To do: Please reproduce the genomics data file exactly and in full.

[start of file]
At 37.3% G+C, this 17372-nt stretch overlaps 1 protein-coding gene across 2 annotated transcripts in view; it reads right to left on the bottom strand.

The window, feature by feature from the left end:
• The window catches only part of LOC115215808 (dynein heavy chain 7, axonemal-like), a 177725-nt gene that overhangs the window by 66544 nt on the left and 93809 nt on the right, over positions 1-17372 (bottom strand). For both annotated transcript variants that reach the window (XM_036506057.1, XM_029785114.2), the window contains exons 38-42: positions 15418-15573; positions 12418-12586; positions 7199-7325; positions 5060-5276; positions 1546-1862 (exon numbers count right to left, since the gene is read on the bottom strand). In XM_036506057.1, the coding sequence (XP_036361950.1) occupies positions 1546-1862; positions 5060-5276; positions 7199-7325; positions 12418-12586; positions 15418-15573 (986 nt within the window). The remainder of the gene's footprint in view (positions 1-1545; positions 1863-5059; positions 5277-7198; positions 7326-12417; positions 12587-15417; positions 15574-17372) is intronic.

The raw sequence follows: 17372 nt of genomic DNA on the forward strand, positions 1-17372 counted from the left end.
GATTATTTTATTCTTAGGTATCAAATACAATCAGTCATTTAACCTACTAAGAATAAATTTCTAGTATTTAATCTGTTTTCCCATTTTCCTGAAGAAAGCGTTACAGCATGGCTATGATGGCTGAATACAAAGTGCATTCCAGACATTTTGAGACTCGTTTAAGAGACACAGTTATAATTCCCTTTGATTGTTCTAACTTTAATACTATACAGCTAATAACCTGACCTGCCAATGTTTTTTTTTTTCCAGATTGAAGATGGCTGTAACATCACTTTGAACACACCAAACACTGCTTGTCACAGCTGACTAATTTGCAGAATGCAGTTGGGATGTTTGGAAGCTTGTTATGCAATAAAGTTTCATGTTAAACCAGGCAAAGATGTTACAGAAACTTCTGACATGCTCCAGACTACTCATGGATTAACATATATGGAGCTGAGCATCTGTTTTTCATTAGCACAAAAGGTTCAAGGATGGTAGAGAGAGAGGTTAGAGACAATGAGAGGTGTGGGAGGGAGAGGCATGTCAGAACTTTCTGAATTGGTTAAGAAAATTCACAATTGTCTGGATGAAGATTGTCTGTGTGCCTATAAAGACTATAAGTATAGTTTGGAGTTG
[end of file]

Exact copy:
At 37.3% G+C, this 17372-nt stretch overlaps 1 protein-coding gene across 2 annotated transcripts in view; it reads right to left on the bottom strand.

The window, feature by feature from the left end:
• The window catches only part of LOC115215808 (dynein heavy chain 7, axonemal-like), a 177725-nt gene that overhangs the window by 66544 nt on the left and 93809 nt on the right, over positions 1-17372 (bottom strand). For both annotated transcript variants that reach the window (XM_036506057.1, XM_029785114.2), the window contains exons 38-42: positions 15418-15573; positions 12418-12586; positions 7199-7325; positions 5060-5276; positions 1546-1862 (exon numbers count right to left, since the gene is read on the bottom strand). In XM_036506057.1, the coding sequence (XP_036361950.1) occupies positions 1546-1862; positions 5060-5276; positions 7199-7325; positions 12418-12586; positions 15418-15573 (986 nt within the window). The remainder of the gene's footprint in view (positions 1-1545; positions 1863-5059; positions 5277-7198; positions 7326-12417; positions 12587-15417; positions 15574-17372) is intronic.

The raw sequence follows: 17372 nt of genomic DNA on the forward strand, positions 1-17372 counted from the left end.
GATTATTTTATTCTTAGGTATCAAATACAATCAGTCATTTAACCTACTAAGAATAAATTTCTAGTATTTAATCTGTTTTCCCATTTTCCTGAAGAAAGCGTTACAGCATGGCTATGATGGCTGAATACAAAGTGCATTCCAGACATTTTGAGACTCGTTTAAGAGACACAGTTATAATTCCCTTTGATTGTTCTAACTTTAATACTATACAGCTAATAACCTGACCTGCCAATGTTTTTTTTTTTCCAGATTGAAGATGGCTGTAACATCACTTTGAACACACCAAACACTGCTTGTCACAGCTGACTAATTTGCAGAATGCAGTTGGGATGTTTGGAAGCTTGTTATGCAATAAAGTTTCATGTTAAACCAGGCAAAGATGTTACAGAAACTTCTGACATGCTCCAGACTACTCATGGATTAACATATATGGAGCTGAGCATCTGTTTTTCATTAGCACAAAAGGTTCAAGGATGGTAGAGAGAGAGGTTAGAGACAATGAGAGGTGTGGGAGGGAGAGGCATGTCAGAACTTTCTGAATTGGTTAAGAAAATTCACAATTGTCTGGATGAAGATTGTCTGTGTGCCTATAAAGACTATAAGTATAGTTTGGAGTTG